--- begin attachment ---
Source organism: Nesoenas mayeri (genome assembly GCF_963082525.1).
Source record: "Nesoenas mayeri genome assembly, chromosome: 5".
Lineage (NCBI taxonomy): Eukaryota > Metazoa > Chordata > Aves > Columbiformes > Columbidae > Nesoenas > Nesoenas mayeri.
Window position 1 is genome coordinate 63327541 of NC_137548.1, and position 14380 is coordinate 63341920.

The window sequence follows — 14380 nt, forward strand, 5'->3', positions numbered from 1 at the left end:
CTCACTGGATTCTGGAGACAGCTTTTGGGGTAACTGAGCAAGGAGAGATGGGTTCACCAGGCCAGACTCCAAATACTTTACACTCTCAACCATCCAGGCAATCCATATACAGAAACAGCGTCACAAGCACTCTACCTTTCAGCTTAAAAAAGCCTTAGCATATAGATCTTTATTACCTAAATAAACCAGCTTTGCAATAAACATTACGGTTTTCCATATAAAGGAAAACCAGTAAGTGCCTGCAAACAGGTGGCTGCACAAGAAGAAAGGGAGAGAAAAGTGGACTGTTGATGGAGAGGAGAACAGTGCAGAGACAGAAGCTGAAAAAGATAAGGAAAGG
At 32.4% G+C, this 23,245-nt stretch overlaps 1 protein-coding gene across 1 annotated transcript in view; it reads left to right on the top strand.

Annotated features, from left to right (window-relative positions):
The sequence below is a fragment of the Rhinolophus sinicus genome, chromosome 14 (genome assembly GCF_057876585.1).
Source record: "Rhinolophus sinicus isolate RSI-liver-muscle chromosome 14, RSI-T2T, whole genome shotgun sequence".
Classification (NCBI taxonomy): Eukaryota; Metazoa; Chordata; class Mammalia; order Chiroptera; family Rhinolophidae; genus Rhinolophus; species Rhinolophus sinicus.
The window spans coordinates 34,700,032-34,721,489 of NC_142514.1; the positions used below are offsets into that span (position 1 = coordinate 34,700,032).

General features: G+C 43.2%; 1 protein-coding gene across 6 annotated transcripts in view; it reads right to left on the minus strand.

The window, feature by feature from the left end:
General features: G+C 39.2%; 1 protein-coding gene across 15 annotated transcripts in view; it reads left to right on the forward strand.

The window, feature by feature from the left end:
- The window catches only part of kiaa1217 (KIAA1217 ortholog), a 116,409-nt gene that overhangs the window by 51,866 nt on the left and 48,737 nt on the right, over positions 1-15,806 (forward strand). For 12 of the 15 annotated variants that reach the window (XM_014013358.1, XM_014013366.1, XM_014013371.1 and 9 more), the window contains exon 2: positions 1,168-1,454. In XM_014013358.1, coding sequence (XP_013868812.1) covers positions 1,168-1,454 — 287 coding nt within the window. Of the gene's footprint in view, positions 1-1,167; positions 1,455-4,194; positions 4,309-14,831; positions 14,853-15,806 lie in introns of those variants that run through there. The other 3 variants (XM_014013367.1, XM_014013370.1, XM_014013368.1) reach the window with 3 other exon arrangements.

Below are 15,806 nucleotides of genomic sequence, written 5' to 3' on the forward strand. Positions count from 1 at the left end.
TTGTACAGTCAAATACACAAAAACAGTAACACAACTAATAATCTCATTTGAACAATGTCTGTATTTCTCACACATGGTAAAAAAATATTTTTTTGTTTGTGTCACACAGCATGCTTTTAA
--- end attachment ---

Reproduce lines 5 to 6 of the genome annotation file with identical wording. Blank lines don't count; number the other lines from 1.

The window sequence follows — 14380 nt, forward strand, 5'->3', positions numbered from 1 at the left end:
CTCACTGGATTCTGGAGACAGCTTTTGGGGTAACTGAGCAAGGAGAGATGGGTTCACCAGGCCAGACTCCAAATACTTTACACTCTCAACCATCCAGGCAATCCATATACAGAAACAGCGTCACAAGCACTCTACCTTTCAGCTTAAAAAAGCCTTAGCATATAGATCTTTATTACCTAAATAAACCAGCTTTGCAATAAACATTACGGTTTTCCATATAAAGGAAAACCAGTAAGTGCCTGCAAACAGGTGGCTGCACAAGAAGAAAGGGAGAGAAAAGTGGACTGTTGATGGAGAGGAGAACAGTGCAGAGACAGAAGCTGAAAAAGATAAGGAAAGG